That’s a lot of words being marshaled to basically say: Shed your excess. And among the wordiest of all is a duo calling themselves The Minimalists, two thirtysomething corporate-cubicle refugees who threw out 90 percent of their possessions and moved to a cabin in Montana. Pared down and shaped up, they now follow their dreams, which, best I can tell, involve making you feel like a moral failure for not following yours. (I’m being reductive, but since The Minimalists say less is more, they should applaud.)
In three years’ time, they have become exemplars of the simple life—if your idea of simple living is giving TED Talks, going on 72-city meet-up tours, blogging incessantly about your lifestyle choices, patching together said “essays” into books (five and counting since 2011), and imploring readers to give you good Amazon reviews. All while boasting about how you no longer have an Internet connection in your home, even as you’re eternally available on Facebook/Pinterest/Instagram and any one of the eight separate Twitter accounts you service. This, in order to exhibit “what remains”—the raw, vital essentials that give life true meaning and that you post pictures of online, so that you start sounding like the anorexic supermodel who, in religiously rejecting food, ends up obsessing about it even more than the sweatpanted butterball with a Western X-Tra Bacon Thickburger® in one hand and a bag of doughnuts in the other.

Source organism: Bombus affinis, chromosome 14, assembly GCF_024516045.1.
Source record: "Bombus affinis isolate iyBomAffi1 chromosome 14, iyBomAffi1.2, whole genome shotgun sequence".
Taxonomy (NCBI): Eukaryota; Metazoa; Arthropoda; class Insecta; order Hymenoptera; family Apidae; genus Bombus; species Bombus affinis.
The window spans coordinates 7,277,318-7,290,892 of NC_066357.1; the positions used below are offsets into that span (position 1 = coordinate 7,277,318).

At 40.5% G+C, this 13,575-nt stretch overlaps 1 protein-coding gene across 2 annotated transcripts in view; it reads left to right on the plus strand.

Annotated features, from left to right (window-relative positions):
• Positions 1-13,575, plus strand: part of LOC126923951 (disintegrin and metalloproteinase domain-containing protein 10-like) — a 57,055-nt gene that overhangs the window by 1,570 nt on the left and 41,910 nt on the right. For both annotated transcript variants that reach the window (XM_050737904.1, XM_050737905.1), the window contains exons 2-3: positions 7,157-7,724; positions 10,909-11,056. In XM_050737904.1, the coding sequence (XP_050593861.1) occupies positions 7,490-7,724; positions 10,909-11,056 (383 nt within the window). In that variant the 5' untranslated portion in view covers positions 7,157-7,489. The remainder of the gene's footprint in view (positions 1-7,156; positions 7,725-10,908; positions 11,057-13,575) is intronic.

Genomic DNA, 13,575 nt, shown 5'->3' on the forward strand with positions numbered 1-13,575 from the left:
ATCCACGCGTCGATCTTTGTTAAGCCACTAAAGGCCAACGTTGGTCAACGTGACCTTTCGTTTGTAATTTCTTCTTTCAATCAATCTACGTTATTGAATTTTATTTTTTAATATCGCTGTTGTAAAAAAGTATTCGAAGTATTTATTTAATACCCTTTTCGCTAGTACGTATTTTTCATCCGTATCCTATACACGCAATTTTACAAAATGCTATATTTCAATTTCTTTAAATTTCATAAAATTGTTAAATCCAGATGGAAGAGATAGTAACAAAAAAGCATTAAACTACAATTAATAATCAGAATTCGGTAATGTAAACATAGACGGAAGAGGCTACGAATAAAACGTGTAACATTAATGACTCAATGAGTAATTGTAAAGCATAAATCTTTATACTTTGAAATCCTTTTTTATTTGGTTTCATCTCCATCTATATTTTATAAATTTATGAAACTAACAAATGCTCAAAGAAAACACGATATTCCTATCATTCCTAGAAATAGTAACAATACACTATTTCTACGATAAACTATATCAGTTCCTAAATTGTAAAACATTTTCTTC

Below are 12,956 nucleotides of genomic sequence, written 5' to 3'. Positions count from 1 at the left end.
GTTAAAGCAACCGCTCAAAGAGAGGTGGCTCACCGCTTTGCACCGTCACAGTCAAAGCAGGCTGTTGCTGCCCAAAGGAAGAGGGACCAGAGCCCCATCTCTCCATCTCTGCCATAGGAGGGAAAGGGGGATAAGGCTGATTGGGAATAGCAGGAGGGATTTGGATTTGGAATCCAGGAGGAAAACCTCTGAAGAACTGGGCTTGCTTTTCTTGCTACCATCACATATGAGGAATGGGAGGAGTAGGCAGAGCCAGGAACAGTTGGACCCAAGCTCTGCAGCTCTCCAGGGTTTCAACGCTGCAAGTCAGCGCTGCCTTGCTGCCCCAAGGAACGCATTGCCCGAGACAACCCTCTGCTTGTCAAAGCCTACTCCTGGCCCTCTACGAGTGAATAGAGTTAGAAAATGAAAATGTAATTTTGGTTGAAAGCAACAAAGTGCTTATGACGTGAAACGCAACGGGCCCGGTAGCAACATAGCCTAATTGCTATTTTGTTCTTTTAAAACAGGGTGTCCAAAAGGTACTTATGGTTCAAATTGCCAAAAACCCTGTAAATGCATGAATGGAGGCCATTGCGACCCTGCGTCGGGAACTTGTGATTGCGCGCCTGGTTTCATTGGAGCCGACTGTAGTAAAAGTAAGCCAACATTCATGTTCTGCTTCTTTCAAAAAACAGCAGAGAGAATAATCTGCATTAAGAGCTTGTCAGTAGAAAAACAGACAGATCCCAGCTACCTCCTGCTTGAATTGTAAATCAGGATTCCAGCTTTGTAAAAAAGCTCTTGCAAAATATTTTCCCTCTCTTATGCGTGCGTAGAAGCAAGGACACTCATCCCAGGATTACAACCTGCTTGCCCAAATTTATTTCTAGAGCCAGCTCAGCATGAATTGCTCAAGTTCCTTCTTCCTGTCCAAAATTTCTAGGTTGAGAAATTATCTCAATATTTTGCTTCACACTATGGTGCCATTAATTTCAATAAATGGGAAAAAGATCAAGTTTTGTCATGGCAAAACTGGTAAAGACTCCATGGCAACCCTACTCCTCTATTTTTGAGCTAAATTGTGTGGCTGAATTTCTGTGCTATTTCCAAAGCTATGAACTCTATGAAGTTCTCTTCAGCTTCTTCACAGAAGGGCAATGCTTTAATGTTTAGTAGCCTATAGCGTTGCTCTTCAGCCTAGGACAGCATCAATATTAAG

Oh, and The Minimalists also offer, for a fee, to mentor you online or teach you how to write better. Though it’s difficult to imagine the sad case who would turn to writing coaches capable of this: “And thus the American dream is a misnomer. . . . [T]here is blood on the flag, our blood.” To which a good American, doing his patriotic best, might respond: Why not buy a new flag at flagstore.com?
All this monastic minimalism is rather exhausting. Even in the downturn of our Gilded Age, it’s easy to forget that half the world still lives on two dollars a day—minimalists not by choice or TED Talk, but by geographic hard luck. It’s enough to send me running for the Dollar General to buy a rackful of plastic crap I can’t identify, likely made by Chinese orphans who are paid a couple yuan a week minus gruel and water. At least they can appreciate the value of superfluous possessions, not knowing the luxury of having any to shed.
Out of prison, with a new wife and infant son, Edwin Edwards, 86, hits the campaign trail again Jul 28, 2014, Vol. 19, No. 43 • By MATT LABASH